A Novel Form of Iron
Chemists have synthesized and characterized a new, highly reactive form of iron that promises to deepen our understanding of this important element. Iron is found in abundance in the natural world, and in its ionized form plays a crucial role in virtually all living processes.
An iron atom can have as many as eight valence electrons in its outer shell, but most typically iron has five or six of these valence electrons. The new form of iron, designated iron(VI), has only two electrons in its outer shell, making it very electron deficient and thus highly reactive. Only one other form of iron(VI), ferrate, which is tetrahedrally coordinated by four oxygen atoms, is known. Ferrate is a powerful oxidant, but reacts indiscriminately and thus can be difficult to use. The new species of iron(VI) which is octahedrally coordinated, instead forms a bond with nitrogen, which results in different reactivity, and thus holds promise for industrial and biomedical applications.
"We hope that this complex will have practical advantages over other iron compounds, and we might expect that it does based on its structure," explained John F. Berry, an Alexander von Humboldt postdoctoral fellow at Germany's Max-Planck Institute for Bioinorganic Chemistry in Mulheim. Berry is lead author of the paper describing the new compound, which was originally published in Science Magazine's online publication, Science Express.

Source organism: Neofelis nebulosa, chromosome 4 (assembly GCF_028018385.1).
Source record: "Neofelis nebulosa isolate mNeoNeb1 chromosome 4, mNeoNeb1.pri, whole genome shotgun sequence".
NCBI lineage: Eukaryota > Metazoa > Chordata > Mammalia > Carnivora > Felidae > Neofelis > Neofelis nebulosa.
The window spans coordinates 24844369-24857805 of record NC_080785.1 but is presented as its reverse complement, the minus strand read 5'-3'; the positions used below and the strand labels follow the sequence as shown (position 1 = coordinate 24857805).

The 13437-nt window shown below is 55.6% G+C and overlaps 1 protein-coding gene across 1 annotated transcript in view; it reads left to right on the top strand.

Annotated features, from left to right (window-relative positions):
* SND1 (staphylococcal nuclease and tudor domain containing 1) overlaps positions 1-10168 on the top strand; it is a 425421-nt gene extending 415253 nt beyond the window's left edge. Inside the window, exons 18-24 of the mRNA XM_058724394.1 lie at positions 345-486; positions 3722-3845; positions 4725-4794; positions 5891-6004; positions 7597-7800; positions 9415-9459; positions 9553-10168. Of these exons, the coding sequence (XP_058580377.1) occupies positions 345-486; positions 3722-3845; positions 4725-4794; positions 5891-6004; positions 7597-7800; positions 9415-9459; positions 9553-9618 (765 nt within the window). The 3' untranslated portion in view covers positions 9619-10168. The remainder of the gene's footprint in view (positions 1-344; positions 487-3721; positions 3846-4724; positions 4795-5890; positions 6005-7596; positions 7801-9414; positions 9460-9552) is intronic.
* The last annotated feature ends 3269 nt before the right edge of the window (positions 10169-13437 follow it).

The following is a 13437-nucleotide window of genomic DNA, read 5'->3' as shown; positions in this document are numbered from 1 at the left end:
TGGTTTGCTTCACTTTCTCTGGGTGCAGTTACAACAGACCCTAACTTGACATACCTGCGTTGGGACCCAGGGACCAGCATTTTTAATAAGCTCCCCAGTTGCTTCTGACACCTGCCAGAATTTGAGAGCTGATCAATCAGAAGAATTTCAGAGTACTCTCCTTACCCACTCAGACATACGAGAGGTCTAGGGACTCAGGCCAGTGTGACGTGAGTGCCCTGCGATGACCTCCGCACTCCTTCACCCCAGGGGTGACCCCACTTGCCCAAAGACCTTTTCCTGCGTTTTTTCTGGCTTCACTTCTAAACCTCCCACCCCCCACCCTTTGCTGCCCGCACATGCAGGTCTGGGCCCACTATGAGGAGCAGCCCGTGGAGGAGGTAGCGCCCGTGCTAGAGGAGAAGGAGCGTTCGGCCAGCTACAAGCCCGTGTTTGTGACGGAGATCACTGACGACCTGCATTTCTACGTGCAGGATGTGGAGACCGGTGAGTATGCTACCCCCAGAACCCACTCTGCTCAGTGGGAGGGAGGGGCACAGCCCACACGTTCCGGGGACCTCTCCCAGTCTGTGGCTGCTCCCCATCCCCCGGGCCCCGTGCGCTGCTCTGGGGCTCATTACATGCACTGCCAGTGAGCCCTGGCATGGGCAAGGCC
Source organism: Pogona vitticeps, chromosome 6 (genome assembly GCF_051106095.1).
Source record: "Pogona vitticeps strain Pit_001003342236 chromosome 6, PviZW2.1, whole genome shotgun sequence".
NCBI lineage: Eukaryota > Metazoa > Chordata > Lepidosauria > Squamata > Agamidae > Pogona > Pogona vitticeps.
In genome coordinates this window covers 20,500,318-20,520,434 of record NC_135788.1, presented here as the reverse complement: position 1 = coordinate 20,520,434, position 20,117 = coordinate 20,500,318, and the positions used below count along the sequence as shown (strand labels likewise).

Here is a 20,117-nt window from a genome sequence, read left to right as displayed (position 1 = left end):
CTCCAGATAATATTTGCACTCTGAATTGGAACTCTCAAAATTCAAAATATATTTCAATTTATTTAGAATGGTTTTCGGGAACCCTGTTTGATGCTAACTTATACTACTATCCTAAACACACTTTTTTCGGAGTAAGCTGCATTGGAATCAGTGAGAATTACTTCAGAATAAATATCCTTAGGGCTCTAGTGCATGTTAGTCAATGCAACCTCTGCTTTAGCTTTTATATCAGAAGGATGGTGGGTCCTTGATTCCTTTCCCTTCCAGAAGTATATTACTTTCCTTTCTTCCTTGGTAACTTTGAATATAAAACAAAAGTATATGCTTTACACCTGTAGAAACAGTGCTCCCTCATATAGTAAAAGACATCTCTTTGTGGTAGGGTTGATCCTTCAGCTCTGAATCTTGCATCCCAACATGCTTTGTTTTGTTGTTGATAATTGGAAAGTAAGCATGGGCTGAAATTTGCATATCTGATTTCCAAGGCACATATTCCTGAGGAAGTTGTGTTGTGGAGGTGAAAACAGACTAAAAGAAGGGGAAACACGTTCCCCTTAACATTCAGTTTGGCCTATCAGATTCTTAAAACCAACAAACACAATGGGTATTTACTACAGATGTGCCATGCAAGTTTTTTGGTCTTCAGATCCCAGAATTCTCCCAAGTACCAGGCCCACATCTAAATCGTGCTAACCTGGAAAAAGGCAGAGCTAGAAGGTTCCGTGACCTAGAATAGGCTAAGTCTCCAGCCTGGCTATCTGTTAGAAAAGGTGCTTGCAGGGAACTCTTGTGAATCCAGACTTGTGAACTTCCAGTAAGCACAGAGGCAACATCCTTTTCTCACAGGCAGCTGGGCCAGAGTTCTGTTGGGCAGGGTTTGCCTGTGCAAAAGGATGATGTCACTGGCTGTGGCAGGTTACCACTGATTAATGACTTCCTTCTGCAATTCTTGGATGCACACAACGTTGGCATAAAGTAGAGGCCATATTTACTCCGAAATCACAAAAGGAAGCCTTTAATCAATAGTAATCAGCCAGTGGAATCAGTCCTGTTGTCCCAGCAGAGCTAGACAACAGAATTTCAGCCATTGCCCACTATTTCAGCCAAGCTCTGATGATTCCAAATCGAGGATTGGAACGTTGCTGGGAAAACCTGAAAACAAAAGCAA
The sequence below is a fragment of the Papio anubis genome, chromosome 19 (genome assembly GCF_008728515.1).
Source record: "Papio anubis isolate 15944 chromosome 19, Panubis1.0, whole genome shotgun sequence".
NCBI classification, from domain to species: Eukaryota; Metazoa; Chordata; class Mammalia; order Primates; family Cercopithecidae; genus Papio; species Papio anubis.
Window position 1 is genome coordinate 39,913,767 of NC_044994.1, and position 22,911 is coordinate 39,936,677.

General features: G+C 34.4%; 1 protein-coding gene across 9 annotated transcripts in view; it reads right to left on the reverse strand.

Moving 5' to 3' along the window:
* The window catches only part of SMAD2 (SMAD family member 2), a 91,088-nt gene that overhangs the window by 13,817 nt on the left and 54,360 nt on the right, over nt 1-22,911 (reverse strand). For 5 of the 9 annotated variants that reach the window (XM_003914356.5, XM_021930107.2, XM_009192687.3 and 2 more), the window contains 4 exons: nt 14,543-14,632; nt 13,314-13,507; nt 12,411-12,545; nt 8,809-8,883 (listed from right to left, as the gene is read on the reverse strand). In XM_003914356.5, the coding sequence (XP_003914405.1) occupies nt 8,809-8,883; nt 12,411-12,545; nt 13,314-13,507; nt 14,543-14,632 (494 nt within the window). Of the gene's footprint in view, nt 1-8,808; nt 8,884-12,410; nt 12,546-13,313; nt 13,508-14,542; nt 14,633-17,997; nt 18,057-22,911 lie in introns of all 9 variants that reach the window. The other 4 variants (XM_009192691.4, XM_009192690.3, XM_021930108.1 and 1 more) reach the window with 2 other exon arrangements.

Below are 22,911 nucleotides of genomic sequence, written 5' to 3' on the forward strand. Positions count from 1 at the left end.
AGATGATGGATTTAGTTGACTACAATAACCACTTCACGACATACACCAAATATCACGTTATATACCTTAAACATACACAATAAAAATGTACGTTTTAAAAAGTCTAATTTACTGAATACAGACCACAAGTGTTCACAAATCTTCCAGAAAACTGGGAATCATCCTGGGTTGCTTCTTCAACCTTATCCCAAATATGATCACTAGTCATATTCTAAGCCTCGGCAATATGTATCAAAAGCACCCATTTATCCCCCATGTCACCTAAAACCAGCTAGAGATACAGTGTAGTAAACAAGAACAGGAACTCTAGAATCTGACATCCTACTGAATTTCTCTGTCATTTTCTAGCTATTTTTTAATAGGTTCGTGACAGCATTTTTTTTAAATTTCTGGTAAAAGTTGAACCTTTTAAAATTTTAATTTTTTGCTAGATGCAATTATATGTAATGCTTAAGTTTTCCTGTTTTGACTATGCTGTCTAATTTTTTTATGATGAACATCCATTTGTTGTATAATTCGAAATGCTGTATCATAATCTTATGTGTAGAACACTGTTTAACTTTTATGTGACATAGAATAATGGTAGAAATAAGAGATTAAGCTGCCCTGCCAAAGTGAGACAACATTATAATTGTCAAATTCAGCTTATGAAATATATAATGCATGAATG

The research team, which included scientists from the Max-Planck Institute for Bioinorganic Chemistry in Germany and the Stanford Synchrotron Radiation Laboratory, conducted x-ray absorption spectroscopy (XAS) experiments at SSRL's Beam Line 9-3 to characterize the new complex. The XAS studies, combined with other spectroscopic results and theoretical calculations, were key in establishing the electronic and geometric structure of this novel compound.
Read a more technical description of this research in SSRL Highlights.
Above image: The proposed Fe(VI)-nitrido photolysis product.